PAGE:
Burton Hatlen

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Burton Norval Hatlen (April 9, 1936[1] – January 21, 2008[1]) was an American literary scholar and professor at the University of Maine.[1] Hatlen worked closely with Carroll F. Terrell, an Ezra Pound scholar and co-founder of the National Poetry Foundation, to build the Foundation into an internationally known institution.[1]

Hatlen was seen as a mentor by several of his former students, most notably author Stephen King and his wife, Tabitha King.[1] In a postscript included in his 2006 novel, Lisey's Story, King said of Hatlen, "Burt was the greatest English teacher I ever had."[1]

Early and personal life[edit]

Burton Hatlen was born on April 9, 1936, in Santa Barbara, California.[1] His father Julius immigrated in 1909[2] from Norway. He married Lily Torvend, a second generation Norwegian-American; they sometimes spoke Norwegian at home.[1] Julius worked as a farm worker, but eventually ran his own apricot orchard.[1] The couple, who were Lutherans, had three sons of which Burton was the youngest.[1]

Hatlen received a full scholarship at the University of California, Berkeley, where he earned his bachelor's degree.[1] He later earned two separate master's degrees from both Harvard University and Columbia University.[1] Following his master's, Hatlen taught at colleges in both Tennessee and Ohio.[1] Hatlen finally earned his doctorate from the University of California, Davis in 1973.[1] His doctoral dissertation was on the 17th century English poet, John Milton.[1]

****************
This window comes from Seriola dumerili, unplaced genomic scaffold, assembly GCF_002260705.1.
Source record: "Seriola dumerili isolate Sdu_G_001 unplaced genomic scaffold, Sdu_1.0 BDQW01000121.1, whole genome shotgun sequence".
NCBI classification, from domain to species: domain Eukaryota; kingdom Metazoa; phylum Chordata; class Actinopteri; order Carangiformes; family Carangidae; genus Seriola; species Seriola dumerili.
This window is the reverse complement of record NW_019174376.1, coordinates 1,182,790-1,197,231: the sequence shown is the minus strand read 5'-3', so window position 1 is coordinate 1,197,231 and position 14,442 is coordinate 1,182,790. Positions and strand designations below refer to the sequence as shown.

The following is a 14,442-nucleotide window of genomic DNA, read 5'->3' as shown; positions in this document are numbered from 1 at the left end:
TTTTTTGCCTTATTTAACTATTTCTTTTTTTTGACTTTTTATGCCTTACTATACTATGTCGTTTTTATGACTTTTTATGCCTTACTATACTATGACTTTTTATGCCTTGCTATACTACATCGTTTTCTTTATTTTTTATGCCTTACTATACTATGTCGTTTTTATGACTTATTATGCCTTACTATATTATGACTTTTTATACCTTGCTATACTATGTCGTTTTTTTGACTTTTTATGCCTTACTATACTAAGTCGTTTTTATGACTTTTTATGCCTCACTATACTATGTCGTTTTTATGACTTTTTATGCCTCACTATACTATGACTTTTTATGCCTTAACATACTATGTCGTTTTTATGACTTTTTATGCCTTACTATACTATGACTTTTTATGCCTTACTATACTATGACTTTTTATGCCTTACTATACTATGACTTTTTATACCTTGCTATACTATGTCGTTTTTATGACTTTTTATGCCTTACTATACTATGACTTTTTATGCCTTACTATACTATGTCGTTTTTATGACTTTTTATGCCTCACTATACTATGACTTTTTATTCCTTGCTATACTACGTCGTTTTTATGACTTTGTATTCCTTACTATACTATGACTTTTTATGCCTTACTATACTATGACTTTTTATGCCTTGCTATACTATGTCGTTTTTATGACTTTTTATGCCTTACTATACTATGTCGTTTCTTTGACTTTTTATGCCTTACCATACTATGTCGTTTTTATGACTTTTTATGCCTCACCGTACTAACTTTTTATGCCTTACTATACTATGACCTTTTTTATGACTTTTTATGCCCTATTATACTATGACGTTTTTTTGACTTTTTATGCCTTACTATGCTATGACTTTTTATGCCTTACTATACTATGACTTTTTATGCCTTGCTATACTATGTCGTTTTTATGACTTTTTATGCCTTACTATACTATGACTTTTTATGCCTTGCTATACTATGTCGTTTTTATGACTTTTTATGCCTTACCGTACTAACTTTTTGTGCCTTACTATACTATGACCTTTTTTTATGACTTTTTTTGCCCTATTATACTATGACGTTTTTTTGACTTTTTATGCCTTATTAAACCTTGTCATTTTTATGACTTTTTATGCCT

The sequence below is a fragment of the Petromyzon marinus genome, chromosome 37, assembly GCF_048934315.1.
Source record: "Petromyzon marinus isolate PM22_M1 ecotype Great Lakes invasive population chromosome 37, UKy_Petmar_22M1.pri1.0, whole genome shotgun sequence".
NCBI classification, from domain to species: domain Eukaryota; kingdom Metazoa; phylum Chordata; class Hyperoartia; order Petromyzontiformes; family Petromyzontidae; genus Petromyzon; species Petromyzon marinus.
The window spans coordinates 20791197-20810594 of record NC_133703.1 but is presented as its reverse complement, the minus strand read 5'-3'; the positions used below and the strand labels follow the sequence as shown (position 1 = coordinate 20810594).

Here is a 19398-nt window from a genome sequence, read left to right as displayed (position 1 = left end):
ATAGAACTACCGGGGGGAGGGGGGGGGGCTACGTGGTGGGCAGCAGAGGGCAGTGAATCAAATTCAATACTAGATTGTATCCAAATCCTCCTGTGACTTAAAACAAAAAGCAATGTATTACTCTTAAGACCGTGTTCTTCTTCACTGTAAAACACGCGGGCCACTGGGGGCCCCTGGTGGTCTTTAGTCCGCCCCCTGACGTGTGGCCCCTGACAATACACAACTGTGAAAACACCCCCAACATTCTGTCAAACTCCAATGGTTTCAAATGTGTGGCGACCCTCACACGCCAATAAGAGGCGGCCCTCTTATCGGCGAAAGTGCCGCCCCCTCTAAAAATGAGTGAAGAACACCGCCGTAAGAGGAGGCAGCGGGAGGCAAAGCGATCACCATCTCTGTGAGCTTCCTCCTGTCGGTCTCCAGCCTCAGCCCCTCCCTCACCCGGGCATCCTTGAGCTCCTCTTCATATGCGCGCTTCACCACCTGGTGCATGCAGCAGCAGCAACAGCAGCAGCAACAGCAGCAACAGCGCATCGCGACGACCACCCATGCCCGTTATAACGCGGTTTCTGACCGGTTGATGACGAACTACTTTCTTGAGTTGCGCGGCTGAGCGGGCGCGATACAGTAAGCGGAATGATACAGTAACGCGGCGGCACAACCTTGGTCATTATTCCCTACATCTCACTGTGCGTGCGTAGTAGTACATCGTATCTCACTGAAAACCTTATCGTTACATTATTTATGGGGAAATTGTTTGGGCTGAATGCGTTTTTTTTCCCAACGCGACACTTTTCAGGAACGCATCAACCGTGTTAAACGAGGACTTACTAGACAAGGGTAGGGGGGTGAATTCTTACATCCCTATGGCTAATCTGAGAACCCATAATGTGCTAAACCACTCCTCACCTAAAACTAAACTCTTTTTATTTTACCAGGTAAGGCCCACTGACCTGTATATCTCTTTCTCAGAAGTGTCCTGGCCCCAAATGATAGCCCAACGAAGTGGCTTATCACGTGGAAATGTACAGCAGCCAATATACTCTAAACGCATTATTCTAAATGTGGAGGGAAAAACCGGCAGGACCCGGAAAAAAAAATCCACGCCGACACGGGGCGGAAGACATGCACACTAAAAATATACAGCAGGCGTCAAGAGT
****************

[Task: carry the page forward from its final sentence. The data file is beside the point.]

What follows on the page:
Hatlen and his first wife, Barbara Karlson (b. 1938 d. 2010), had two daughters.[1] The couple moved to Orrington, Maine, in 1967 and later divorced.[1] He married his second wife, Virginia Nees-Hatlen, an English professor, in 1983.[1]

Hatlen stood at over six feet tall.[1]

Career[edit]

Hatlen arrived at the University of Maine in Orono, Maine, in 1967.[1] He quickly became an active and, by all accounts, highly devoted faculty member in the school's Department of English. Hatlen often juggled heavy teaching and research schedules.[1] He eventually became chair of the department, where he oversaw academic grant applications, nationwide promotions and academic tenures, and a host of other responsibilities.[1] Hatlen delivered more than 100 academic papers from 1977 to 2007 alone, at conferences ranging from Finland, Canada, the United States, London and Paris. One of these academic papers was titled Stephen King and the American Dream; a synopsis of how, Hatlen's student, Stephen King captured the "American Zeitgeist".[1] He also served as Interim Dean of the College of Arts and Humanities for one year.

Hatlen never published a collection of his own scholarly writings.[1] However, his poetics and other writings often appeared in literary scholarly journals.[1] And his editorial work at the National Poetry Foundation had a profound impact on a scholarly community interested in the objectivist tradition and contemporary North American writers as diverse as H.D., Allen Ginsberg, Amiri Baraka, Ted Enslin, and Margaret Avison. His edited collection of essays George Oppen: Man and Poet was a work of which he was especially proud. He also contributed editorials and letters on local and international politics to local Maine newspapers occasionally.[1]

Hatlen received the UM Presidential Research and Creative Achievement Award for his work in 1996.[1] In 1999, Hatlen volunteered to cut his salary so the Department of English could hire two new professors, instead of only one.[1] He continued to work part-time, even when he became ill, though he carried a full-time work load.[1] He spent the later part of his academic career focusing on scholarship on a wide range of modernist poets and fiction writers (chiefly Kay Boyle and Stephen King), as well as continuing to write his own elegiac poetry.[1]

Hatlen was known as a campus activist. He marched against both the Vietnam War in the 1960s, as well as the War in Iraq, as recently as 2007, in Bangor, Maine.[1] He was one of the founders and a lifelong member of the campuses Marxist-Socialist committee, which oversees a lecture series and an interdisciplinary minor.